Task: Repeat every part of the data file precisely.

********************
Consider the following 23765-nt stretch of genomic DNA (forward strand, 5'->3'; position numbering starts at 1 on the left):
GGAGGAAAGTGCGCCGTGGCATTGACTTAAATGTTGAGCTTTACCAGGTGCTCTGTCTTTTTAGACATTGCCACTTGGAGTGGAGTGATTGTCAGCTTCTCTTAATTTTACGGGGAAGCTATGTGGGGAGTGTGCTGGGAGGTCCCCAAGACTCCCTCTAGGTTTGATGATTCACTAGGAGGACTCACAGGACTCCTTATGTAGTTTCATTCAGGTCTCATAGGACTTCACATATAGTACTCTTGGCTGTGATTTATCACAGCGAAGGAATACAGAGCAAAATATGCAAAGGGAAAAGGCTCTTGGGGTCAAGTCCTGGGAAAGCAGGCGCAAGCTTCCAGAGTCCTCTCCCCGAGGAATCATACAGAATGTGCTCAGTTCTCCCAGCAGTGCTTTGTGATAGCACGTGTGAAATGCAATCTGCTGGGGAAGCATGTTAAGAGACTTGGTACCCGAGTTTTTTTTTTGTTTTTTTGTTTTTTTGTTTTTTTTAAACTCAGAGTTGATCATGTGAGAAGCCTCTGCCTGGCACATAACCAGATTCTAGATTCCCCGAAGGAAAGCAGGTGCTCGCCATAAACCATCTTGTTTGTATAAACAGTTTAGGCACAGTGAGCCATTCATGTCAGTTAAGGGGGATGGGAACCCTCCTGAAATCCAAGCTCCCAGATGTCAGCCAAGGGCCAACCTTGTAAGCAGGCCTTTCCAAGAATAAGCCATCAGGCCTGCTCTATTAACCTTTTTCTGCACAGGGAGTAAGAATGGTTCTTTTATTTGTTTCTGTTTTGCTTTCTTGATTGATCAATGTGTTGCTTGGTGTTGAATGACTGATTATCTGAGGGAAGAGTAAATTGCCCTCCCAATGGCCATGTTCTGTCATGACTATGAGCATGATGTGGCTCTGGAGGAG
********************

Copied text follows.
Consider the following 23765-nt stretch of genomic DNA (forward strand, 5'->3'; position numbering starts at 1 on the left):
GGAGGAAAGTGCGCCGTGGCATTGACTTAAATGTTGAGCTTTACCAGGTGCTCTGTCTTTTTAGACATTGCCACTTGGAGTGGAGTGATTGTCAGCTTCTCTTAATTTTACGGGGAAGCTATGTGGGGAGTGTGCTGGGAGGTCCCCAAGACTCCCTCTAGGTTTGATGATTCACTAGGAGGACTCACAGGACTCCTTATGTAGTTTCATTCAGGTCTCATAGGACTTCACATATAGTACTCTTGGCTGTGATTTATCACAGCGAAGGAATACAGAGCAAAATATGCAAAGGGAAAAGGCTCTTGGGGTCAAGTCCTGGGAAAGCAGGCGCAAGCTTCCAGAGTCCTCTCCCCGAGGAATCATACAGAATGTGCTCAGTTCTCCCAGCAGTGCTTTGTGATAGCACGTGTGAAATGCAATCTGCTGGGGAAGCATGTTAAGAGACTTGGTACCCGAGTTTTTTTTTTGTTTTTTTGTTTTTTTGTTTTTTTTAAACTCAGAGTTGATCATGTGAGAAGCCTCTGCCTGGCACATAACCAGATTCTAGATTCCCCGAAGGAAAGCAGGTGCTCGCCATAAACCATCTTGTTTGTATAAACAGTTTAGGCACAGTGAGCCATTCATGTCAGTTAAGGGGGATGGGAACCCTCCTGAAATCCAAGCTCCCAGATGTCAGCCAAGGGCCAACCTTGTAAGCAGGCCTTTCCAAGAATAAGCCATCAGGCCTGCTCTATTAACCTTTTTCTGCACAGGGAGTAAGAATGGTTCTTTTATTTGTTTCTGTTTTGCTTTCTTGATTGATCAATGTGTTGCTTGGTGTTGAATGACTGATTATCTGAGGGAAGAGTAAATTGCCCTCCCAATGGCCATGTTCTGTCATGACTATGAGCATGATGTGGCTCTGGAGGAG